The concept of sustainable sourcing, also known as green purchasing or social sourcing, is nothing new. Sustainable sourcing is impacting nearly every area of corporate business and the consumer’s mindset. Everything from sourcing materials, talent attraction and consumer purchasing habits are changing because of the growth of sustainable sourcing. However, the term gets thrown around in the procurement industry quite a lot and is often misunderstood or misused. So, here’s a guide with all the basics you need to know about sustainable sourcing.
WHAT IS SUSTAINABLE SOURCING
First and foremost, we have to define the term. Sustainable sourcing is the integration of social, ethical and environmental performance factors into the process of selecting suppliers. It includes purchasing sustainably preferable products and services (products made from recycled or remanufactured materials), as well as green purchasing guidelines that might pertain to certain products or commodities.
Sustainable sourcing is needed because supply chains are continuing to expand globally into developing countries for lower costs and larger production capacity. This expansion exposes companies to increased risks and heightens the expectations of their stakeholders. Company stakeholders (including customers, shareholders, employees, NGOs, trade associations, labor unions, government observers, etc.) expect corporations to take responsibility for their supplier’s environmental, social and ethical practices. Now companies are increasingly making sustainable sourcing an essential part of their procurement and supply chain management processes.
WHAT IS NOT SUSTAINABLE SOURCING
Sustainable sourcing often gets confused with other industry terms. The most common is ethical sourcing, which is defined as the process of ensuring the products being sourced are obtained in a responsible and sustainable way. It is a component of sustainable sourcing but not the same thing.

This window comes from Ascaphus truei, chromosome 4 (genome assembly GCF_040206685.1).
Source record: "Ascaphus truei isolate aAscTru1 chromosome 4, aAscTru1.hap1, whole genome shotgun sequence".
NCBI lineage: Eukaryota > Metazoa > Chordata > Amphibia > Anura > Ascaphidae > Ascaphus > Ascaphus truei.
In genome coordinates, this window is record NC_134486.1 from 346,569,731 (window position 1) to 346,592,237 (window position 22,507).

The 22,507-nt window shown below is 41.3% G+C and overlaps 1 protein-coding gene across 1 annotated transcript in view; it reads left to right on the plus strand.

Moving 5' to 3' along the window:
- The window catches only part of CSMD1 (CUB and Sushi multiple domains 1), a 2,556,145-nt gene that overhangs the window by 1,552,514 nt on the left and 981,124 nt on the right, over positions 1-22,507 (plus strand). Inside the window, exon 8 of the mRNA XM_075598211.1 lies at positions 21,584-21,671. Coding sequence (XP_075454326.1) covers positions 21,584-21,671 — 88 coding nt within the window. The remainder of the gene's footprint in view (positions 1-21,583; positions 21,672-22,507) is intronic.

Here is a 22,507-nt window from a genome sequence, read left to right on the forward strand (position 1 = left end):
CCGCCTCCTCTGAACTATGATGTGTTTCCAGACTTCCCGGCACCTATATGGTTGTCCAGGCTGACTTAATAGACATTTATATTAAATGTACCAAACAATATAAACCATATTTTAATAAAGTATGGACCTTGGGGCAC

Additionally, sustainable sourcing is not supplier diversity – providing economic opportunities to suppliers that are diverse enterprises like minority-owned or veteran-owned businesses. It is also not sustainable cost savings, which is the concept of recurring savings (you saved 10% last year and you want to save at least 10% this year, too).
DIMENSIONS OF SUSTAINABILITY
The “Sustainability in the Supply Chain” learning module from SIG University teaches that there are several dimensions of sustainable sourcing:
- Environmental: Biological perseverance, energy conservation, pollution regulations, carbon/water footprint reduction and global warming
- Social: Diversity, local communities and decent working conditions
- Economic: Financial stability, energy demands and reduction
DRIVERS AND BUSINESS OPPORTUNITIES
The three primary drivers of using sustainable sourcing practices are to manage risks, reduce costs and increase revenue. Each driver has different elements to it that motivate the business:
Manage Risks: Brand protection, supply chain disruptions, fines and litigations
Reduce Costs: Vendor rationalization, reduced administration, total cost of ownership
Increase Revenue: Service differentiation, access to new markets, competitive advantage
One company that stands out to me as using sustainable sourcing for a competitive advantage is Toms. You may be familiar with Tom’s One for One® campaign which provides a new pair of shoes to a child in need for every pair that is purchased. They are utilizing the social dimension of sustainable sourcing to promote this charitable cause that supports local communities and it makes their brand stand out from the competition.
Sustainable sourcing also provides the following opportunities to businesses:
Attract new consumers
Develop new markets
Speed up innovation
Predict future earnings
THE SHIFTING MINDSET ON SUSTAINABILITY
According to research in "Sustainability as a Business Strategy" from the SIG University learning module, the mindset of consumers is drastically changing when it comes to sustainability. Consumers are now more aware and conscious of the brands they purchase from and the companies they work for, and they desire to make decisions that support sustainable enterprises.
67% of consumers prefer to work for socially responsible companies
66% of consumers will pay extra for products and services from socially responsible companies
52% of consumers made at least one purchase in the past six months from socially responsible companies
52% of consumers check product packaging to ensure sustainable impact
49% of consumers prefer to volunteer/donate to organizations engaged in social and environmental programs